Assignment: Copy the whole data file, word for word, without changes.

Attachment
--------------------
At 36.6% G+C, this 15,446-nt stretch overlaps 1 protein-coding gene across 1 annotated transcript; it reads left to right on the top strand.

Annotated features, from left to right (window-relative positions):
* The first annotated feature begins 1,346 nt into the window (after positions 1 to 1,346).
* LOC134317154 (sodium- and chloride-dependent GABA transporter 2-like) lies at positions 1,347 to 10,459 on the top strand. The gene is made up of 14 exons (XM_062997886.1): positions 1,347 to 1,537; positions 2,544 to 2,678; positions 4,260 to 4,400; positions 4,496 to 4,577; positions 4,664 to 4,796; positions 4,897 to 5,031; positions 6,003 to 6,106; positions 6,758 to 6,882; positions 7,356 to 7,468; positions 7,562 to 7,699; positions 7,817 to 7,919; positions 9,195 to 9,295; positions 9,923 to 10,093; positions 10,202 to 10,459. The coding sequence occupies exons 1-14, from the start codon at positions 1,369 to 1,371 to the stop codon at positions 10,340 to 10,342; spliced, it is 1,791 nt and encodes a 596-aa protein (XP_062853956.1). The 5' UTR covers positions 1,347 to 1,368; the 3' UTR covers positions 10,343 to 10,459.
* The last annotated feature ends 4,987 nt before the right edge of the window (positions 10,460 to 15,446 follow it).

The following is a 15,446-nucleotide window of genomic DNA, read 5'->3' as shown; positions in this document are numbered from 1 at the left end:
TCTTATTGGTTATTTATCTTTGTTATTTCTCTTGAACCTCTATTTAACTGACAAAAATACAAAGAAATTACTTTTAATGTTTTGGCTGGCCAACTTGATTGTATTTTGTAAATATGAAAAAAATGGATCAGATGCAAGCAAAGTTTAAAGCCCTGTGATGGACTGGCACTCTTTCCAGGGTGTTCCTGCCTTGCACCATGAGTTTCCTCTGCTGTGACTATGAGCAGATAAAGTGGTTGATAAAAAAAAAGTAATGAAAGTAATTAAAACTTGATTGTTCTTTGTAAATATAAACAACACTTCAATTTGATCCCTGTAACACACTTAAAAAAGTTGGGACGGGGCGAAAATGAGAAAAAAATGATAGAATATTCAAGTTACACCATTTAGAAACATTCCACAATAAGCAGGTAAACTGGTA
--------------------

At 36.6% G+C, this 15,446-nt stretch overlaps 1 protein-coding gene across 1 annotated transcript; it reads left to right on the top strand.

Annotated features, from left to right (window-relative positions):
* The first annotated feature begins 1,346 nt into the window (after positions 1 to 1,346).
* LOC134317154 (sodium- and chloride-dependent GABA transporter 2-like) lies at positions 1,347 to 10,459 on the top strand. The gene is made up of 14 exons (XM_062997886.1): positions 1,347 to 1,537; positions 2,544 to 2,678; positions 4,260 to 4,400; positions 4,496 to 4,577; positions 4,664 to 4,796; positions 4,897 to 5,031; positions 6,003 to 6,106; positions 6,758 to 6,882; positions 7,356 to 7,468; positions 7,562 to 7,699; positions 7,817 to 7,919; positions 9,195 to 9,295; positions 9,923 to 10,093; positions 10,202 to 10,459. The coding sequence occupies exons 1-14, from the start codon at positions 1,369 to 1,371 to the stop codon at positions 10,340 to 10,342; spliced, it is 1,791 nt and encodes a 596-aa protein (XP_062853956.1). The 5' UTR covers positions 1,347 to 1,368; the 3' UTR covers positions 10,343 to 10,459.
* The last annotated feature ends 4,987 nt before the right edge of the window (positions 10,460 to 15,446 follow it).

The following is a 15,446-nucleotide window of genomic DNA, read 5'->3' as shown; positions in this document are numbered from 1 at the left end:
TCTTATTGGTTATTTATCTTTGTTATTTCTCTTGAACCTCTATTTAACTGACAAAAATACAAAGAAATTACTTTTAATGTTTTGGCTGGCCAACTTGATTGTATTTTGTAAATATGAAAAAAATGGATCAGATGCAAGCAAAGTTTAAAGCCCTGTGATGGACTGGCACTCTTTCCAGGGTGTTCCTGCCTTGCACCATGAGTTTCCTCTGCTGTGACTATGAGCAGATAAAGTGGTTGATAAAAAAAAAGTAATGAAAGTAATTAAAACTTGATTGTTCTTTGTAAATATAAACAACACTTCAATTTGATCCCTGTAACACACTTAAAAAAGTTGGGACGGGGCGAAAATGAGAAAAAAATGATAGAATATTCAAGTTACACCATTTAGAAACATTCCACAATAAGCAGGTAAACTGGTA